Feature Article - March 2008
Find a printable version here

The Main Event

Pulling It Off Without a Hitch

By Kelli Anderson


And now a word from our sponsor...

Perhaps no other factor has influenced the growth of festivals and special events in the United States as much as sponsorship. According to industry sources cited by the International Festival and Events Association (IFEA) based in Boise, Idaho, the number of festivals held in the United States went from 182 million in 1982 to 2 billion just five years later as a direct result of corporate sponsorship activity.

This continuing sponsorship trend, in which event planners find ways to marry local, private and corporate businesses to special events, creates much of the funding so many events typically need to be viable and to offer the quality the public demands to ensure they'll come back for more.

"I think sponsorship is a huge part of paying for these events," said Jean Gaines, president of the Geneva Chamber of Commerce in Geneva, Ill. "Business sponsorship allows businesses to get up close and personal with the consumer. It gives them a sense of the community."

From her 30 years of service, Gaines knows of what she speaks. Geneva, a picturesque Midwestern town of Swedish descendents, has combined the traditions celebrating its heritage with business-savvy ideas resulting in special events that continue to grow and even draw national attention.

Recently receiving the spotlight on the Ellen DeGeneres Show for its annual Christmas Walk event, the town is a great example of how quality special events and festivals not only bring in the crowds, but are a great source of free PR. In the same way, the city's annual art show has earned it a national award, while the very popular Swedish Days Festival and Festival of the Vine attended by over a quarter of a million people this past summer continue to attract media attention.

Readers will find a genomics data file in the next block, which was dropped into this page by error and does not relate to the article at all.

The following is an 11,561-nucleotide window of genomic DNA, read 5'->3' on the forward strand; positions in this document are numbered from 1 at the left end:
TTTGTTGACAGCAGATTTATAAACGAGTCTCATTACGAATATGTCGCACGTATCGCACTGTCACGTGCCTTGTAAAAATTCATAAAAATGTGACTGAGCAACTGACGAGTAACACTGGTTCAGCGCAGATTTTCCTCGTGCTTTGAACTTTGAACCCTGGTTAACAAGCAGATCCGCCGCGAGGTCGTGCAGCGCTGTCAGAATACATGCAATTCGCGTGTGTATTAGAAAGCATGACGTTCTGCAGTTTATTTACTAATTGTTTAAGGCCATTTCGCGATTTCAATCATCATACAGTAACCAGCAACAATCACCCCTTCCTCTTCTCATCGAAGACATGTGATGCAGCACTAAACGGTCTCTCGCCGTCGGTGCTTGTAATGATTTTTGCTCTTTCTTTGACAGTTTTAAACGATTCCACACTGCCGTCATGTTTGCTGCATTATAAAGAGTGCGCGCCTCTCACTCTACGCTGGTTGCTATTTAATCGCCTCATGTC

Sponsorship was also one of the notable strategies that helped to breathe new life into the Central Iowa Fair.

"I took an old building on the grounds called an activity building and opened it up to local businesses for an expo," said Denny Grabenbauer, fair manager for the past five years. "We rented out 36 different booths and then sold sponsorship to the building."

But sponsorship didn't end there. Whenever Grabenbauer introduces a new idea, it is often sponsorship that makes it a reality.

"Last year we brought in a big top tent to draw people in from the street and got fans to cool it off. It became the central meeting place. I found a bank willing to pay for it, and it was such a big hit that we want another for next year," Grabenbauer said. "We'll also be bringing in a three-ring circus. The last day will be a kids' day with elephants, and if you want to put a business's name on an elephant, you pay for it."

And apparently, as he had hoped, businesses are willingly signing on.

For the town of San Luis Obispo in California, world-famous for a farmer's market that attracts more than 10,000 people per week, sponsorship has played an important role in funding special events.

"We get sponsors to sponsor our holiday parade and our snow night when snow is dumped on the side street for the kids," said Diana Cotta, event coordinator for Thursday Night promotions with the Downtown Association. "We trade them a respected booth at the farmer's market to drum up their support. It's a win-win, but you have to be creative."